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Hillary Clinton at the center of email flap

Clinton's Republican critics will want to make use of questions surrounding her emails, but they're throwing rocks from a glass house.
Hillary Rodham Clinton
Former Secretary of State Hillary Rodham Clinton speaks in Gaston Hall at Georgetown University in Washington, Dec. 3, 2014, about “Smart Power...
Congress' latest Benghazi committee asked former Secretary of State Hillary Clinton to make available emails from her official State Department account. There was just one problem: Clinton never used email through her official State Department account.

Likely presidential candidate Hillary Clinton may have run afoul of federal record keeping regulations by using only a personal email account during her entire tenure as secretary of state, according to a new report from The New York Times. [...] Clinton did not have an official government account while at State, using a personal email account to conduct all her business, the Times reported Monday evening.

A spokesperson for Clinton told the New York Times her use of the personal account is consistent with the "letter and spirit of the rules," though it's not yet clear how.
There's no shortage of problematic angles to this. Obviously, there's the question of transparency and compliance with the Federal Records Act. Clinton wasn't the first Secretary of State to make use of a personal email account -- Colin Powell did the same thing during his tenure in the Bush/Cheney administration -- but preservation rules have changed and Clinton apparently faced more stringent requirements.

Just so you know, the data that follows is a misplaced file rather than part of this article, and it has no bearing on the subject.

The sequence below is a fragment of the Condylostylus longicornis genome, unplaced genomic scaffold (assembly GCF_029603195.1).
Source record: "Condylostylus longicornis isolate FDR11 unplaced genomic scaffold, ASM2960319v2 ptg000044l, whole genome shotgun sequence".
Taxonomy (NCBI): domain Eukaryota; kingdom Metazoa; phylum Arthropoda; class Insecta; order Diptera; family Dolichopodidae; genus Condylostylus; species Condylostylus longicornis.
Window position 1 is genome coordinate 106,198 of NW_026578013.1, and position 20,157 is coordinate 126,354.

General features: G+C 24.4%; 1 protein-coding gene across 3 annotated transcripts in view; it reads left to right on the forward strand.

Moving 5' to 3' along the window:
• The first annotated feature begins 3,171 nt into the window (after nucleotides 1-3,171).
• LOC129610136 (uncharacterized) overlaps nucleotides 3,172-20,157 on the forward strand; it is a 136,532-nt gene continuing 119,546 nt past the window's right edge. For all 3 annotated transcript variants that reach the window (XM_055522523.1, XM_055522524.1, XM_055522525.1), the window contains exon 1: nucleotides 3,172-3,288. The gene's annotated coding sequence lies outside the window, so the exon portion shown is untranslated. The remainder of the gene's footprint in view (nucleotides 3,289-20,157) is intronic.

There's also the matter of security: as Secretary of State, Clinton sent and received highly sensitive information on a daily basis, including classified materials, from officials around the world. By relying on private email, instead of an encrypted State Department account, Clinton may have created a security risk.
Politically, though, Republicans find themselves in an awkward position. The RNC issued a statement asking, "[I]t all begs the question: what was Hillary Clinton trying to hide?"
Putting aside the misuse of "begs the question," the Republican track record makes this a difficult question to ask.
Eight years ago, for example, the Bush/Cheney White House ran into trouble when its officials were found to have routinely ignored the Federal Records Act. Among others, Karl Rove, who was accused of widespread abuses, used private email accounts instead of official accounts to conduct administrative business. At the time, Republicans en masse said the controversy wasn't important.
Three years ago we learned that Mitt Romney oversaw the purchase of 17 state-issued hard drives, and wiped clean computers and servers that contained electronic copies of emails from his gubernatorial office. Romney later admitted the move was intended to hide official correspondence from the public and keep potentially-embarrassing information under wraps in advance of his presidential campaign. During the 2012 race, Republicans said this didn't matter, either.
This certainly isn't a defense of Hillary Clinton's apparent misjudgment, which deserves scrutiny and warrants further explanation from the likely candidate. But Republicans will have to somehow come up with an explanation for why Clinton's misstep is scandalous, while GOP officials and candidates who did the exact same thing are beyond reproach.